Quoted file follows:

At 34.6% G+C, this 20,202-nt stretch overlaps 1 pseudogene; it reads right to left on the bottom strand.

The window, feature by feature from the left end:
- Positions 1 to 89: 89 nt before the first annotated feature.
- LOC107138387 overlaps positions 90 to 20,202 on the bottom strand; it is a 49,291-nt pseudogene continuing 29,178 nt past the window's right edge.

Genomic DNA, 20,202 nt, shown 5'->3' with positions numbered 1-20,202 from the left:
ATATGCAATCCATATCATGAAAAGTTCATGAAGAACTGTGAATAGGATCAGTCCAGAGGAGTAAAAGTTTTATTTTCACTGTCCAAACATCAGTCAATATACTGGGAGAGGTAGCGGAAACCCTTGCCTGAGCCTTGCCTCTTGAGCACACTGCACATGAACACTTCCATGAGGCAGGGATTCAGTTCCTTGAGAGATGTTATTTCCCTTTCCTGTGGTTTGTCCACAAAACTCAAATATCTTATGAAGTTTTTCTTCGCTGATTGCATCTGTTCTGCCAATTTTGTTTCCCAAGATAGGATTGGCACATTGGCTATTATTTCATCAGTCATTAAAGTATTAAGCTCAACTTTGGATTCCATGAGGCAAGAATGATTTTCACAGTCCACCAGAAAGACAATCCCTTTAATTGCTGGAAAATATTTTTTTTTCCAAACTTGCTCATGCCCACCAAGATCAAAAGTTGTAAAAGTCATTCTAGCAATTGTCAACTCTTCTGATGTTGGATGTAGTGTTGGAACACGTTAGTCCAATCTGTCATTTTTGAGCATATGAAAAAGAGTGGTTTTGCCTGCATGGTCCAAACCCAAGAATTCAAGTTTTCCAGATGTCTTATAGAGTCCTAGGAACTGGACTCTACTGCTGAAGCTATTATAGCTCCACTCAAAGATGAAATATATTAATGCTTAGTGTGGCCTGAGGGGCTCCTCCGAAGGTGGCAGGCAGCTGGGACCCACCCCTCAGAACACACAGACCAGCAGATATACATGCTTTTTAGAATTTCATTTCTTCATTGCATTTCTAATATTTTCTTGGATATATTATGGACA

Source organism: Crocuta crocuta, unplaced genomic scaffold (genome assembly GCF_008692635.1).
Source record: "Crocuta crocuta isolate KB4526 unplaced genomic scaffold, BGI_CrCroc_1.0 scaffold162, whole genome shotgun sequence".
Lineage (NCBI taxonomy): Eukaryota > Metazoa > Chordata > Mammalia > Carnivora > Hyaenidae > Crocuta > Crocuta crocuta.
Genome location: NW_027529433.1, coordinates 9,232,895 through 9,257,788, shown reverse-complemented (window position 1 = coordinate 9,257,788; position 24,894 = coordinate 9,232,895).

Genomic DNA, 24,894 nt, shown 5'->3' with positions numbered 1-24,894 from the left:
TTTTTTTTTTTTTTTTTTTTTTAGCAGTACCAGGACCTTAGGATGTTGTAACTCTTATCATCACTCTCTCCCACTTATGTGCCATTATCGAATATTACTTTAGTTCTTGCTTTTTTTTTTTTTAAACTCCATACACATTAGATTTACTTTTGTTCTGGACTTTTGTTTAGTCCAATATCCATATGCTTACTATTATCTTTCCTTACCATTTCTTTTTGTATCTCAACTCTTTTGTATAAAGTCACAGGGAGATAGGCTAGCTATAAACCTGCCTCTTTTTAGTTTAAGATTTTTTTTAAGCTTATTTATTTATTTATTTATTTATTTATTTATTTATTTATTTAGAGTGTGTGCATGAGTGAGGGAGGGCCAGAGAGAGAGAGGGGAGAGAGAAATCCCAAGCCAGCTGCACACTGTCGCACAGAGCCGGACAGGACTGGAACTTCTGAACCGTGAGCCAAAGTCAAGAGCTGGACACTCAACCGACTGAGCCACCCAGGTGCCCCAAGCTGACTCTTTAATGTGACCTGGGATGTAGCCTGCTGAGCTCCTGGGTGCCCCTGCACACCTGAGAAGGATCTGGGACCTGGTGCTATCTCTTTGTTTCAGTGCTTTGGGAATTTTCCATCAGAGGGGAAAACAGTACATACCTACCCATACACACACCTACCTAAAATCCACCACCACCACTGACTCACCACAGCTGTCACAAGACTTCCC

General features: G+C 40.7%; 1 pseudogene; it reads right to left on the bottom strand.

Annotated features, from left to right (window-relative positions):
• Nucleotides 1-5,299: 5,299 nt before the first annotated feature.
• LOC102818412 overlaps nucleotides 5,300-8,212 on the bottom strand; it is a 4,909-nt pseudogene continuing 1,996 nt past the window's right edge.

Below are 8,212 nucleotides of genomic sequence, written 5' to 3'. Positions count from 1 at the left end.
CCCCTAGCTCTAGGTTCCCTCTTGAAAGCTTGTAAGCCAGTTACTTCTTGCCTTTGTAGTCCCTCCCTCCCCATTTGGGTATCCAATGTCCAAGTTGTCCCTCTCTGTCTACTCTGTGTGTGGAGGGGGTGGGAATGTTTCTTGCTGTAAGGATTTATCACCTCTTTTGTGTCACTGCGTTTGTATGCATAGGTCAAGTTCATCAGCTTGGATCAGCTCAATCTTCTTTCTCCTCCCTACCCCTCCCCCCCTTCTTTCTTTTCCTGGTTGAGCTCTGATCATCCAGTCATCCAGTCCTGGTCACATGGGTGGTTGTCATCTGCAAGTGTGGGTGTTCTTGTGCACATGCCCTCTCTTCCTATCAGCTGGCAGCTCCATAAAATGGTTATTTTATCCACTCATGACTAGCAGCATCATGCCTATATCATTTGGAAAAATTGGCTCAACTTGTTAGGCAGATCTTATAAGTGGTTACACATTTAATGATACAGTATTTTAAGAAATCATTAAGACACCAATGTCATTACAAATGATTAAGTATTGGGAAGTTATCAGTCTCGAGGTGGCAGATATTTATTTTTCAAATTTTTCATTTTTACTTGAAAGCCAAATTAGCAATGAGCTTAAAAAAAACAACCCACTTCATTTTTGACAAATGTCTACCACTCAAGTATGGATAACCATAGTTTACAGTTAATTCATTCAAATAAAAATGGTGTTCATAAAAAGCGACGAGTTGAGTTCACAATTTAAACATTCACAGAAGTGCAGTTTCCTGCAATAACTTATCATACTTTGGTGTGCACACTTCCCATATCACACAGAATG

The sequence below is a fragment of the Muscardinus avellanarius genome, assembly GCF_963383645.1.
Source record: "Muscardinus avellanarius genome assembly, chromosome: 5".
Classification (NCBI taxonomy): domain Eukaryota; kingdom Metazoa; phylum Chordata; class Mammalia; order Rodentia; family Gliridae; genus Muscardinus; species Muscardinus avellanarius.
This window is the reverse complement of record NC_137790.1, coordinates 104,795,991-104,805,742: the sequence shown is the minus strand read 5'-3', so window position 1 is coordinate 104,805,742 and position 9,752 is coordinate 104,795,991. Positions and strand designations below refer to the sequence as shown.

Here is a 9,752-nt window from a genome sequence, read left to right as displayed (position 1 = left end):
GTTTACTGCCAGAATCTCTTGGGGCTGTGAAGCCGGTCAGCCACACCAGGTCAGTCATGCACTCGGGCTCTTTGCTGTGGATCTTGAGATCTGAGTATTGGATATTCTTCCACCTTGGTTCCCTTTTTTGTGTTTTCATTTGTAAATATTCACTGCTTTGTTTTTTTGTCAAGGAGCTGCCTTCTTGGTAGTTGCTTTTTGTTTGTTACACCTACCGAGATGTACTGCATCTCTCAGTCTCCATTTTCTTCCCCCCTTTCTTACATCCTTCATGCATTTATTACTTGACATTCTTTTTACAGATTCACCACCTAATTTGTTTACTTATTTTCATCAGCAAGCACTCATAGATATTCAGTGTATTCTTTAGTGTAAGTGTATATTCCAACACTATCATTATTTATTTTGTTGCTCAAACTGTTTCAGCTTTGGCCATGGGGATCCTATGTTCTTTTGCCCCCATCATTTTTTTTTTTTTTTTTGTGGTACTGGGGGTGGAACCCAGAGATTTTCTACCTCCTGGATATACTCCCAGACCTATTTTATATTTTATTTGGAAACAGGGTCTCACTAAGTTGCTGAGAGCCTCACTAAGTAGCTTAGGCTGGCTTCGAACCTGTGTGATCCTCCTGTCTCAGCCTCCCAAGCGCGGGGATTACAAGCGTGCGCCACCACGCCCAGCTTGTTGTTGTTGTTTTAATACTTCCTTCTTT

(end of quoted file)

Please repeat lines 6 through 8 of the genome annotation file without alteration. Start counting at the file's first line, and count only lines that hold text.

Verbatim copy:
ATATGCAATCCATATCATGAAAAGTTCATGAAGAACTGTGAATAGGATCAGTCCAGAGGAGTAAAAGTTTTATTTTCACTGTCCAAACATCAGTCAATATACTGGGAGAGGTAGCGGAAACCCTTGCCTGAGCCTTGCCTCTTGAGCACACTGCACATGAACACTTCCATGAGGCAGGGATTCAGTTCCTTGAGAGATGTTATTTCCCTTTCCTGTGGTTTGTCCACAAAACTCAAATATCTTATGAAGTTTTTCTTCGCTGATTGCATCTGTTCTGCCAATTTTGTTTCCCAAGATAGGATTGGCACATTGGCTATTATTTCATCAGTCATTAAAGTATTAAGCTCAACTTTGGATTCCATGAGGCAAGAATGATTTTCACAGTCCACCAGAAAGACAATCCCTTTAATTGCTGGAAAATATTTTTTTTTCCAAACTTGCTCATGCCCACCAAGATCAAAAGTTGTAAAAGTCATTCTAGCAATTGTCAACTCTTCTGATGTTGGATGTAGTGTTGGAACACGTTAGTCCAATCTGTCATTTTTGAGCATATGAAAAAGAGTGGTTTTGCCTGCATGGTCCAAACCCAAGAATTCAAGTTTTCCAGATGTCTTATAGAGTCCTAGGAACTGGACTCTACTGCTGAAGCTATTATAGCTCCACTCAAAGATGAAATATATTAATGCTTAGTGTGGCCTGAGGGGCTCCTCCGAAGGTGGCAGGCAGCTGGGACCCACCCCTCAGAACACACAGACCAGCAGATATACATGCTTTTTAGAATTTCATTTCTTCATTGCATTTCTAATATTTTCTTGGATATATTATGGACA

Source organism: Crocuta crocuta, unplaced genomic scaffold (genome assembly GCF_008692635.1).
Source record: "Crocuta crocuta isolate KB4526 unplaced genomic scaffold, BGI_CrCroc_1.0 scaffold162, whole genome shotgun sequence".